We must try to keep the mind in tranquility. For just as the eye which constantly shifts its gaze, now turning to the right or to the left, now incessantly peering up and down, cannot see distinctly what lies before it, but the sight must be fixed firmly on the object in view if one would make his vision of it clear, so too man's mind when distracted by his countless worldly cares cannot focus itself distinctly on the truth. Nay, he who is not yet yoked in the bonds of matrimony is greatly disturbed by violent desires, rebellious impulses, and morbid lusts; while he who is already bound in wedlock is seized by yet another tumult of cares; if childless, by a longing for children, if possessing children, by solitude for their nurture, by keeping watch over his wife, by the management of his household, the protection of his servants' rights, losses on contracts, quarrels with neighbors, contests in the law courts, risks of business, or the labours of the farm. Every day brings with it some particular cloud to darken the soul; and night takes over the cares of the day; deluding the mind with the same cares in fantasy.

There is but one escape from all this -- separation from the world altogether. But withdrawal from the world does not mean bodily removal from it, but rather the severance of the soul from sympathy with the body, and the giving up city, home, personal possessions, love of friends, property, means of subsistence, business, social relations, and knowledge derived from human teaching; and it also means the readiness to receive in ones heart the impressions engendered there by divine instruction. And making the heart ready for this means the unlearning of the teachings which already possess it, derived from bad habits. For it is no more possible to write in wax without first smoothing away the letters previously written thereon, than it is to apply the soul with divine teachings without first removing its preconceptions derived from habit. Now to this end solitude gives us the greatest help, since it calms our passions, and gives reason leisure to sever them completely from the soul. For just as animals are easily subdued by caresses; so desire, anger, fear and grief, the venomous evils which beset the soul, if they are lulled to sleep by solitude and are not exasperated by constant irritations, are more easily subdued by the influence of reason. Therefore let the place of retirement be such as ours, so separated from the intercourse of men that the continuity of our religious discipline may not be interrupted by any external distraction.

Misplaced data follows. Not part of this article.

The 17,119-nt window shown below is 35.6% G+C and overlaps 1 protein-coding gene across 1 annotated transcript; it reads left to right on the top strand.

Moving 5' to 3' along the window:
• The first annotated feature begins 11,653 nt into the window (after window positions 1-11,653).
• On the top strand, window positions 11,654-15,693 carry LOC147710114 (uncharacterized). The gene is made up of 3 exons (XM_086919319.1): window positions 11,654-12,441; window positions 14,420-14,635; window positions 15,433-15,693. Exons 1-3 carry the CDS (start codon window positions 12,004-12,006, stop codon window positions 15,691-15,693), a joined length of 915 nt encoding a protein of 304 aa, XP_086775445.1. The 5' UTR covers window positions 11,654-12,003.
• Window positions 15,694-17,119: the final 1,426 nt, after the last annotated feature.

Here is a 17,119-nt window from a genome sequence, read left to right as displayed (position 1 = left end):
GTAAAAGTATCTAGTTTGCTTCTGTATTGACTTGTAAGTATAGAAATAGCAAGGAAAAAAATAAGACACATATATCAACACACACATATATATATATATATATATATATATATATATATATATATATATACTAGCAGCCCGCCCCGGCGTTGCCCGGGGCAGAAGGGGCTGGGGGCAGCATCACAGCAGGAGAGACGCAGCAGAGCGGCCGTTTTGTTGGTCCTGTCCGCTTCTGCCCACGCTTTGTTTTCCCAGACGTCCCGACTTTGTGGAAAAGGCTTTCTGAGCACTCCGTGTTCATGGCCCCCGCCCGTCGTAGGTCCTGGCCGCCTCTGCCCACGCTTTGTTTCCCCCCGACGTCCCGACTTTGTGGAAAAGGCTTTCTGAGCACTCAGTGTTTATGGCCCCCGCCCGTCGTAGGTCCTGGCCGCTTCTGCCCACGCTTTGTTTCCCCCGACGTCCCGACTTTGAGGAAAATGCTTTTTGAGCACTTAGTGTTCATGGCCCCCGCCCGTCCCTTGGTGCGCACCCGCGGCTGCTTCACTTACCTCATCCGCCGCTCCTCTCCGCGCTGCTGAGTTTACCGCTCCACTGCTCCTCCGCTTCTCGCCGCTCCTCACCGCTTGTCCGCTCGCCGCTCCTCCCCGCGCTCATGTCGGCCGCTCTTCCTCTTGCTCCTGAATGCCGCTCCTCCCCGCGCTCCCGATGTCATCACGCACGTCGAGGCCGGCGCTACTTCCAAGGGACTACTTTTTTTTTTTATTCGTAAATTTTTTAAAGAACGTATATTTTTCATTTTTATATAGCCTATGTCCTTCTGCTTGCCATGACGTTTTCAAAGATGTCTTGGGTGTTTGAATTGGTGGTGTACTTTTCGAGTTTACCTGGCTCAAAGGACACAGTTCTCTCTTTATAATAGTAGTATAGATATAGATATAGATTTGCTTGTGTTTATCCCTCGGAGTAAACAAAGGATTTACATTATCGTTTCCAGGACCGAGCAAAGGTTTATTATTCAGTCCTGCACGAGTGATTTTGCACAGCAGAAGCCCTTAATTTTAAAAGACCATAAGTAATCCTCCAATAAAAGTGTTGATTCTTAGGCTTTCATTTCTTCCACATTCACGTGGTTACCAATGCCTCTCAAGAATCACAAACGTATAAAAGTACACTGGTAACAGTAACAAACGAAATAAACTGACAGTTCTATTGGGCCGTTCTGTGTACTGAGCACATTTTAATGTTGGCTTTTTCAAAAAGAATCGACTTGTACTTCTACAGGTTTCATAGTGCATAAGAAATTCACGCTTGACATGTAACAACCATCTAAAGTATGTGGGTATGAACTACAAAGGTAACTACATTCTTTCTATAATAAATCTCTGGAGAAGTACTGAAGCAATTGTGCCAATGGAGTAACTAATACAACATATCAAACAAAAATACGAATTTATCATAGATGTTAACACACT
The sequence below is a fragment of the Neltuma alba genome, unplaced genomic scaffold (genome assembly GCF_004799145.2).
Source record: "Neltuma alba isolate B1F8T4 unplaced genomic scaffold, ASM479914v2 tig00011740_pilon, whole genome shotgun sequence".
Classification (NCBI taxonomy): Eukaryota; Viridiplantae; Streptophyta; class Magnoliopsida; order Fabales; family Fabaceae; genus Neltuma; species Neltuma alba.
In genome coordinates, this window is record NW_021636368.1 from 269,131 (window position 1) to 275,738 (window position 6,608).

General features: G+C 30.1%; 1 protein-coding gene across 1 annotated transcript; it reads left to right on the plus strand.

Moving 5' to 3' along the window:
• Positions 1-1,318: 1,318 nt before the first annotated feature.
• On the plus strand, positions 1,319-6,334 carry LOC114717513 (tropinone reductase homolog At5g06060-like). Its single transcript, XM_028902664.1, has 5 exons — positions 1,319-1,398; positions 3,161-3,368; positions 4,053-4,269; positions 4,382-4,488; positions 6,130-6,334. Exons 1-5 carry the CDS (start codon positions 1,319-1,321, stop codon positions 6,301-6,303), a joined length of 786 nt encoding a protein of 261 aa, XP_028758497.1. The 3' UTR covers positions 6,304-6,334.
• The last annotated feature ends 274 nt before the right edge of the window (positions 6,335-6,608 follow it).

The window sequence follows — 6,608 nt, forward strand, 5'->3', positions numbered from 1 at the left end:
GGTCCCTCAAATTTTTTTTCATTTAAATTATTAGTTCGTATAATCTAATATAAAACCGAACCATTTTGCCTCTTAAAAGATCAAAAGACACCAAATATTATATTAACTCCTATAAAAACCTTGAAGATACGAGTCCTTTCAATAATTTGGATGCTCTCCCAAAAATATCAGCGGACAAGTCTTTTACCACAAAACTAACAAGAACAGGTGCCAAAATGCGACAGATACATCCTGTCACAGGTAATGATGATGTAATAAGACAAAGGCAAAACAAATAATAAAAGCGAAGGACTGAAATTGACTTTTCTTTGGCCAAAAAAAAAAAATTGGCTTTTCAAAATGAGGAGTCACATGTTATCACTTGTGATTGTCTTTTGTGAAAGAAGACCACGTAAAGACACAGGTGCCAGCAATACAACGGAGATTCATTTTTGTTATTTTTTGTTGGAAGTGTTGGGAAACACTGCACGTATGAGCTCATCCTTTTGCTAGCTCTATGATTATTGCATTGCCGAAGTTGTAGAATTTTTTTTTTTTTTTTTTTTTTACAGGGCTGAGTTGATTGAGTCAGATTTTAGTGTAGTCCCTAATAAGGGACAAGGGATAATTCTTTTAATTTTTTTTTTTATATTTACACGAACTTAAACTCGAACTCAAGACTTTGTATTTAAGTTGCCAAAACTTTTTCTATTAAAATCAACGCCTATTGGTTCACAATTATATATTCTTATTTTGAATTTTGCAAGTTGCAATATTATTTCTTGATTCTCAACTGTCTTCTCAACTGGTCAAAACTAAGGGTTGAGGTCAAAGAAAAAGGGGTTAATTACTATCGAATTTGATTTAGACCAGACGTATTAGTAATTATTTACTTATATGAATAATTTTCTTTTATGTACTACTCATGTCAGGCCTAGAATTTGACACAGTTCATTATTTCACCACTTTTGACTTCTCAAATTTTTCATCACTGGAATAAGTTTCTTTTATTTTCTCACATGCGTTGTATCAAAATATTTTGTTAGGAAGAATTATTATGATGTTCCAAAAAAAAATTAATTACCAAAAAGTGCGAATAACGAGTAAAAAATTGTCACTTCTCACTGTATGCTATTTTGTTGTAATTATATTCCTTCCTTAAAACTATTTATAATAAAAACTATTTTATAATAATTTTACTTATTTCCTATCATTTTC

The discipline of piety nourishes the soul with divine thoughts. What then is more blessed than to imitate on earth the anthem of Angels' choirs; to hasten to prayer at the very break of day, and to worship our Creator with hymns and songs; then, when the sun shines brightly and we turn to our tasks, prayer attending us wherever we go, to season our labours with sacred song as food with salt? For that state of the soul in which there is joy and no sorrow is a boon bestowed by the consolation of hymns. ..."

Looks like we found the fragrant basil growing that pointed out to us where the Cross had been. I think Basil is telling us to seek and grab on to this unusual peace I have sensed. Let this journey be focused on its summit. Thank you Basil. You have given us momentum to reach the next plateau.

Devils, Demons, and Defiance